Note: Commercial poundcake may be used for preparing trifle. Dessert should be made one to two days ahead so flavors mingle and mellow.



16 to 18 ladyfingers


3 tablespoons kirsch

3/4 cup unsalted butter, softened

1 cup plus 2 tablespoons sugar

1 1/2 cups ground almonds


1 pint strawberries, sliced

1 3/4 cups whipping cream

6 to 8 whole strawberries for garnish

1 teaspoon vanilla


Butter 2-quart charlotte mold or souffle dish. Line base with round of wax paper. Line sides of mold with ladyfingers, trimming to fit tightly. Sprinkle remaining ladyfingers with 1 1/2 tablespoons kirsch.

Cream butter. Add 1 cup sugar and beat until soft and light. Stir in ground almonds, sliced strawberries and remaining kirsch. Whip 3/4 cup cream to soft peaks. Fold lightly into creamed mixture. Do not beat or cream will curdle and separate.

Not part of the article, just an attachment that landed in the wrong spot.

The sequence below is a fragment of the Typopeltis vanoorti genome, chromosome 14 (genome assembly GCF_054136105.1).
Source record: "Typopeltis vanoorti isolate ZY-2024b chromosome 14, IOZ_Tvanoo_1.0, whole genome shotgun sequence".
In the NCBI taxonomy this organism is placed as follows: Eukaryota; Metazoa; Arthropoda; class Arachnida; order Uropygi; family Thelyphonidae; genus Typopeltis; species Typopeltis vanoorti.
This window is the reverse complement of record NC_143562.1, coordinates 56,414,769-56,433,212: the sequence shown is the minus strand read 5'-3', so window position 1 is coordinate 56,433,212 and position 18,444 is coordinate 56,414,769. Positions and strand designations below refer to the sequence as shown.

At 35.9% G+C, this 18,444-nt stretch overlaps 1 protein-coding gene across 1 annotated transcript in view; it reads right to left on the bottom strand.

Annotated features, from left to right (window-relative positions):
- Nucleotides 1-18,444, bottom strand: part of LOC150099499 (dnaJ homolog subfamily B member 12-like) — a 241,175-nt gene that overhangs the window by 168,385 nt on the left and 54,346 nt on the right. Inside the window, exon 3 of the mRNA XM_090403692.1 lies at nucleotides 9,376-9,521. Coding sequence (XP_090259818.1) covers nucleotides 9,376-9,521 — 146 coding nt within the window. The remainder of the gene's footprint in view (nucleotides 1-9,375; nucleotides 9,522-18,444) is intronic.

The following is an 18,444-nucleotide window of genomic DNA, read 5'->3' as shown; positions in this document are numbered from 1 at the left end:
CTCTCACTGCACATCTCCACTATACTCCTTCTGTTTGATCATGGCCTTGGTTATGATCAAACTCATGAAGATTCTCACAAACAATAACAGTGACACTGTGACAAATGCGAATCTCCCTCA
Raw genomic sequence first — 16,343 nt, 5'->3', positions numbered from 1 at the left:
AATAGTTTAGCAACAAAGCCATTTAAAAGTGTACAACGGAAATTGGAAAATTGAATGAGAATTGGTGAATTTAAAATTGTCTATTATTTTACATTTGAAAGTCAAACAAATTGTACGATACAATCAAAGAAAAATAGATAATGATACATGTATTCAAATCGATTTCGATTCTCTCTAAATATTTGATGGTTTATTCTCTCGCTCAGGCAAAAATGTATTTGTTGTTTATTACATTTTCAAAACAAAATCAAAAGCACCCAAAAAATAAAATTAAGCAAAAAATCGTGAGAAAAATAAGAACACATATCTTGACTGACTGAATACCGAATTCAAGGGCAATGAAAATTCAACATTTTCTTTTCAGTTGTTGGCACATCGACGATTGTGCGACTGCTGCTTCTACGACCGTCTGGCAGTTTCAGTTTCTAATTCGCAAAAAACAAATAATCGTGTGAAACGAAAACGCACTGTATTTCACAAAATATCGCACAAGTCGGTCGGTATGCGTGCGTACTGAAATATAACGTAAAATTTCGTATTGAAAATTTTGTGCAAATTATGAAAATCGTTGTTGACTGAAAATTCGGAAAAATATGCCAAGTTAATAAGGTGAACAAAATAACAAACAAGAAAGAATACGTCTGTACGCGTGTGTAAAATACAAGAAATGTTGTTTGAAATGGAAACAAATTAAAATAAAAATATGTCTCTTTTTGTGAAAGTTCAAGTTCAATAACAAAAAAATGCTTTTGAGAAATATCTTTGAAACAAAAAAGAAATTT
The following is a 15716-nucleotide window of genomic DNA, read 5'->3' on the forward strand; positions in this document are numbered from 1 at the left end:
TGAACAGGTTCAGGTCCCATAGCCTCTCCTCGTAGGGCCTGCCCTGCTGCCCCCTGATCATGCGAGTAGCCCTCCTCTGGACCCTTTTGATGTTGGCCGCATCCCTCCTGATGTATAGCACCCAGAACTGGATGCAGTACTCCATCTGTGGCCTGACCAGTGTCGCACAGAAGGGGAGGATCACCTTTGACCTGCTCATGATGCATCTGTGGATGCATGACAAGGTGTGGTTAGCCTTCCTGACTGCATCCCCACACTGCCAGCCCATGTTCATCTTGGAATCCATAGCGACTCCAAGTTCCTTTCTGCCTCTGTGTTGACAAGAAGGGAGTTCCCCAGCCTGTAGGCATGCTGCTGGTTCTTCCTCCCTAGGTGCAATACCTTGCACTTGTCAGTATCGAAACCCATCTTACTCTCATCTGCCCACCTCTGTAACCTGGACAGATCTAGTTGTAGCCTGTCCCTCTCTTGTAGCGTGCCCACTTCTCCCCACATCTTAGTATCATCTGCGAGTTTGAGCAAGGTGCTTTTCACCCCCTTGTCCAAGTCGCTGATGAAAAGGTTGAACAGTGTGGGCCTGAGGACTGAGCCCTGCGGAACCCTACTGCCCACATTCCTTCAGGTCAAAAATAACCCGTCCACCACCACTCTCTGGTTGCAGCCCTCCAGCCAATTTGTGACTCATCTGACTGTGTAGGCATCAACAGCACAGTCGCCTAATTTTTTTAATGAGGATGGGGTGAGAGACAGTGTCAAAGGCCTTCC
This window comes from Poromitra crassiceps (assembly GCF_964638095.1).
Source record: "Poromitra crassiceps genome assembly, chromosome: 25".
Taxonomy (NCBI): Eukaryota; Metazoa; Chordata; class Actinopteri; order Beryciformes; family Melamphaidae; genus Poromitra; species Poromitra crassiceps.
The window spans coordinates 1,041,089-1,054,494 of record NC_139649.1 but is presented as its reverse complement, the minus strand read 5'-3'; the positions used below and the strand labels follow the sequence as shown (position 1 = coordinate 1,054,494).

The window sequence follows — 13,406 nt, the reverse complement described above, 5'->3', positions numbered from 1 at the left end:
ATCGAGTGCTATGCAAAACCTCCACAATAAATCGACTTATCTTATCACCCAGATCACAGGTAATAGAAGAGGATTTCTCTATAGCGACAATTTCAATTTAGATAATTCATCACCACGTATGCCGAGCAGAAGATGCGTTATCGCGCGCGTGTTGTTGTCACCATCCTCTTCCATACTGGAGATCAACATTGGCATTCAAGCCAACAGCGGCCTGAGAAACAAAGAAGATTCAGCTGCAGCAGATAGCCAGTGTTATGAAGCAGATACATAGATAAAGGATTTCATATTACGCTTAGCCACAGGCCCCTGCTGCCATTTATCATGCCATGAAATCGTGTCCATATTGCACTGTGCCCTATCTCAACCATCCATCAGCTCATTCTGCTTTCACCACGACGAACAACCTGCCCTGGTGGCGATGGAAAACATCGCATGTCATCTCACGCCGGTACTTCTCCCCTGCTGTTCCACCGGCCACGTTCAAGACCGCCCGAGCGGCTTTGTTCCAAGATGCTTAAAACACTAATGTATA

Fill mold halfway with almond mixture. Add soaked ladyfingers. Add remaining almond mixture, smoothing top. Cover. Chill until firm, at least 4 hours or up to 3 days.

Up to 3 hours before serving, finish charlotte by trimming ladyfingers level with almond mixture. Unmold charlotte onto serving plate.


Whip remaining 1 cup cream to soft peaks. Add remaining 2 tablespoons sugar and vanilla. Continue beating until stiff. Place cream in pastry bag fitted with medium star tip. Decorate base and top of charlotte with cream rosettes. Top charlotte with whole strawberries. Chill until serving time. Makes 6 to 8 servings.

Note: 1/2 cup chopped mixed candied fruit may be substituted for strawberries.


1 tablespoon dry yeast or 1/2 ounce compressed yeast


1/4 cup lukewarm water

2 1/2 cups flour

4 eggs

1 teaspoon salt



2/3 cup unsalted butter

2 cups water

Peel and juice of 1 lemon


4 pounds assorted tropical fruits, cut in pieces

3 tablespoons rum or 2 teaspoons vanilla

1/2 cup apricot jam

Sprinkle yeast over lukewarm water. Let stand until dissolved, about 5 minutes. Sift flour into bowl. Make well in center.